Medical law and ethics is a fascinating field of study as advances in research and new technologies shift the boundaries of medicine. New health issues are continually emerging and patient rights are increasingly taking centre stage. Complex medico-legal dilemmas are arising in healthcare practice and in the relationships between patients and healthcare professionals. You’ll find that many of the issues we cover on this course are highly topical.

Over the course of two years, you’ll explore the moral problems faced by medical and healthcare professionals, learn about issues that may raise legal liability in these areas, and reflect upon the legal, social and ethical context in which healthcare law is situated.

Our optional modules will allow you to tailor the course to your own particular interests. You’ll be able to explore these in greater depth in your Major Project, by undertaking a significant piece of independent research in your chosen topic.

You’ll benefit from working with students from medical, healthcare and legal backgrounds who will bring different experiences and viewpoints to the subject.

Delivered in short, intensive blocks of teaching, this part-time course is accessible to busy medical and legal professionals. It's taught jointly by staff from by Anglia Law School and our Faculty of Medical Science, reflecting its inter-professional ethos.

See the website http://www.anglia.ac.uk/study/part-time/medical-law-and-ethics

Careers

If you’re working in the medical or healthcare fields and want to move into a more senior position, our course will help to enhance your CV. By developing specialist academic expertise in the field of medical law you’ll broaden your knowledge and understanding of the legal and ethical context in which you work.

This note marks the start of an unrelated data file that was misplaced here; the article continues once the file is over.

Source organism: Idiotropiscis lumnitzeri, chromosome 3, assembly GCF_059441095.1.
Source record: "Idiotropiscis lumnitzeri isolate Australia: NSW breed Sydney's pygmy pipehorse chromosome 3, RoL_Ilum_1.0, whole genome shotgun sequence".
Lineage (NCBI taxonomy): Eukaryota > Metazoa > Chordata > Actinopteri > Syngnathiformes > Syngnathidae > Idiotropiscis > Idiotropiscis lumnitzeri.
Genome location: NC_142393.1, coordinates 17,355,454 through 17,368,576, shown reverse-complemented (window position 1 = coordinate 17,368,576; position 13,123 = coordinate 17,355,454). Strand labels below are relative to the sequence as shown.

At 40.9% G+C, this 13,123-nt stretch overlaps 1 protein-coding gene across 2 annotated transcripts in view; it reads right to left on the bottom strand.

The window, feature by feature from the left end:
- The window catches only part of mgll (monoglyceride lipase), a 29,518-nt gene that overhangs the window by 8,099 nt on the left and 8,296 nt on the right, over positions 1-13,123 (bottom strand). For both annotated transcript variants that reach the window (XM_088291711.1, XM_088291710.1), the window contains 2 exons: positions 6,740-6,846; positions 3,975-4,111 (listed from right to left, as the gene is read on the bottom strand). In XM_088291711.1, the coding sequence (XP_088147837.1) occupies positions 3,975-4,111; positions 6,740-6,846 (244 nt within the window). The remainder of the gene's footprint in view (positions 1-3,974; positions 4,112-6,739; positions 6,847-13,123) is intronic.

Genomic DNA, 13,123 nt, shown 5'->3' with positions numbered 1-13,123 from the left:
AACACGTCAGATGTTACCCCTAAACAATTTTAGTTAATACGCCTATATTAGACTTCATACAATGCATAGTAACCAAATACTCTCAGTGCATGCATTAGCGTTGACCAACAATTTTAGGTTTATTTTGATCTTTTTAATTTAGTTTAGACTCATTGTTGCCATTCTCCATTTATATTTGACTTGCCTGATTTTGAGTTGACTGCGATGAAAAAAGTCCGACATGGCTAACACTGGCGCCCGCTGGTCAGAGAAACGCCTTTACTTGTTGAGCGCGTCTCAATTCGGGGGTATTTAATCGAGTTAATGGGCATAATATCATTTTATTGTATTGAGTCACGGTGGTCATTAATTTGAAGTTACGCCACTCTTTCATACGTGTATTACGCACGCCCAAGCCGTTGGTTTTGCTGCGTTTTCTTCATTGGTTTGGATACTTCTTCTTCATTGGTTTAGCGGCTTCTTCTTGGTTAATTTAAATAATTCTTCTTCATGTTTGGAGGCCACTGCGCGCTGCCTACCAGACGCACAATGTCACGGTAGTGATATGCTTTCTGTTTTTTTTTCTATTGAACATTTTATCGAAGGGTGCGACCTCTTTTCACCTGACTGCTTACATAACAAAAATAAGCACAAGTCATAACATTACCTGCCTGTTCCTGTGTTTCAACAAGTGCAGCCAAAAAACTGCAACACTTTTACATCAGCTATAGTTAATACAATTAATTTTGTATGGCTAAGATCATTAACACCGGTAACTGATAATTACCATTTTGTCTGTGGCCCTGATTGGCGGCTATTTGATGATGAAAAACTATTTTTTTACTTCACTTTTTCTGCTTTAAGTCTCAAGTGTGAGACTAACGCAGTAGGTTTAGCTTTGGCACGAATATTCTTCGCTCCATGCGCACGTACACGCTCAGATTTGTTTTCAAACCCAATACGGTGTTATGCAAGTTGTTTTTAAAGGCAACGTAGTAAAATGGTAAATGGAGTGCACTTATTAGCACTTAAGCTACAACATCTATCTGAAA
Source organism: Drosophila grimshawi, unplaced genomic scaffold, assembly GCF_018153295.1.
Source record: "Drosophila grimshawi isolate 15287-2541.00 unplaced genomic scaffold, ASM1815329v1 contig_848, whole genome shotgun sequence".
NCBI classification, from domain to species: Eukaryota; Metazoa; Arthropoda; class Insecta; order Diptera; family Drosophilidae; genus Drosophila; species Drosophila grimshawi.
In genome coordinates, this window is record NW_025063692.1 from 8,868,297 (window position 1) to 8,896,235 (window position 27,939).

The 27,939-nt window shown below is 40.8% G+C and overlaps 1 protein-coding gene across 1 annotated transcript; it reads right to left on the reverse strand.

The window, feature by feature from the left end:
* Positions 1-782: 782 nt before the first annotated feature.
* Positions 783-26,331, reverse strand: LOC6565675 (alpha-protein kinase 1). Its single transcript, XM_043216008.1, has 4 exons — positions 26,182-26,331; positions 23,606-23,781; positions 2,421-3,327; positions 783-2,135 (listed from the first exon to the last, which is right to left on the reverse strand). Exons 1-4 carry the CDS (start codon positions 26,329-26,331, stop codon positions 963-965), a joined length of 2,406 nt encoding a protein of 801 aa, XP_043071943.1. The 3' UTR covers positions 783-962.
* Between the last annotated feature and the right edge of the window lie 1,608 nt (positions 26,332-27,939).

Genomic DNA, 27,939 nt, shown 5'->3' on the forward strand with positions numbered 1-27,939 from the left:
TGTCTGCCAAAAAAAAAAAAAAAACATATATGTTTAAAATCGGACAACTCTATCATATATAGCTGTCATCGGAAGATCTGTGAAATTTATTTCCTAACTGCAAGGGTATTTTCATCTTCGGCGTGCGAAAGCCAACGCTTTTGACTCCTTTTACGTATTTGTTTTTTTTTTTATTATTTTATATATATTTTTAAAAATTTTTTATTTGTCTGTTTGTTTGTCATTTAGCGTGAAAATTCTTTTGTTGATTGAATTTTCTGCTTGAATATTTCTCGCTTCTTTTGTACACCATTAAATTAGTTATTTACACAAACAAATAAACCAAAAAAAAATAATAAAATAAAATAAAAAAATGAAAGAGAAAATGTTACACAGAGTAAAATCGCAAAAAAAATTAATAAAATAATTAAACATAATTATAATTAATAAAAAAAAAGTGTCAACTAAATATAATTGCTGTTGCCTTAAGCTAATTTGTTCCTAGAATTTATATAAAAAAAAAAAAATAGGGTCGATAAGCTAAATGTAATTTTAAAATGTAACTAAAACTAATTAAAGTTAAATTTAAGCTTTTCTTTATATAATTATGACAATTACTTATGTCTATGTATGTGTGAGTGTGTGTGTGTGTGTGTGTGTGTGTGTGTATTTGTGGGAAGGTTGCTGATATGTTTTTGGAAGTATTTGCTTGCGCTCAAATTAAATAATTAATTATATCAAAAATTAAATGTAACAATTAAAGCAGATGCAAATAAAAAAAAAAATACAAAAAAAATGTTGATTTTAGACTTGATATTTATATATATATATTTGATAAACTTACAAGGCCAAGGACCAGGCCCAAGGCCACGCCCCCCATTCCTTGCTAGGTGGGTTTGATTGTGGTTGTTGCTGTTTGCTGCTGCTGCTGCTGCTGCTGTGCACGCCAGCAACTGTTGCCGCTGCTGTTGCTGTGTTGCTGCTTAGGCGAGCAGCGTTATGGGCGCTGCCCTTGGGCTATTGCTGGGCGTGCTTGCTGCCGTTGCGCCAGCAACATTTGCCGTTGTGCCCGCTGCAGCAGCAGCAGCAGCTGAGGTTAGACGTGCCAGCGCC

Our course will also provide a sound basis for continuing your studies at PhD level, particularly if you have a law degree.

Modules & assessment

Year one, core modules:
Applied Ethics in the Medical and Healthcare Context
Medical and Healthcare Law

Year two, core modules:
Major Project

Year two, optional modules:
Integrated Governance and Compliance Frameworks in Healthcare Communities
Legal and Ethical Issues Throughout Life
Medical Law and Ethics in the Care of Older People

Assessment

You’ll show your understanding of the modules through written coursework. Meanwhile, the Major Project will let you draw on your own professional background and/or personal interests to produce an original, extended piece of writing.

Where you'll study

Whether you aim to work in the creative industries or the social sciences, the legal profession or public service, the Faculty of Arts, Law & Social Sciences will provide you with the skills and knowledge you need for professional life.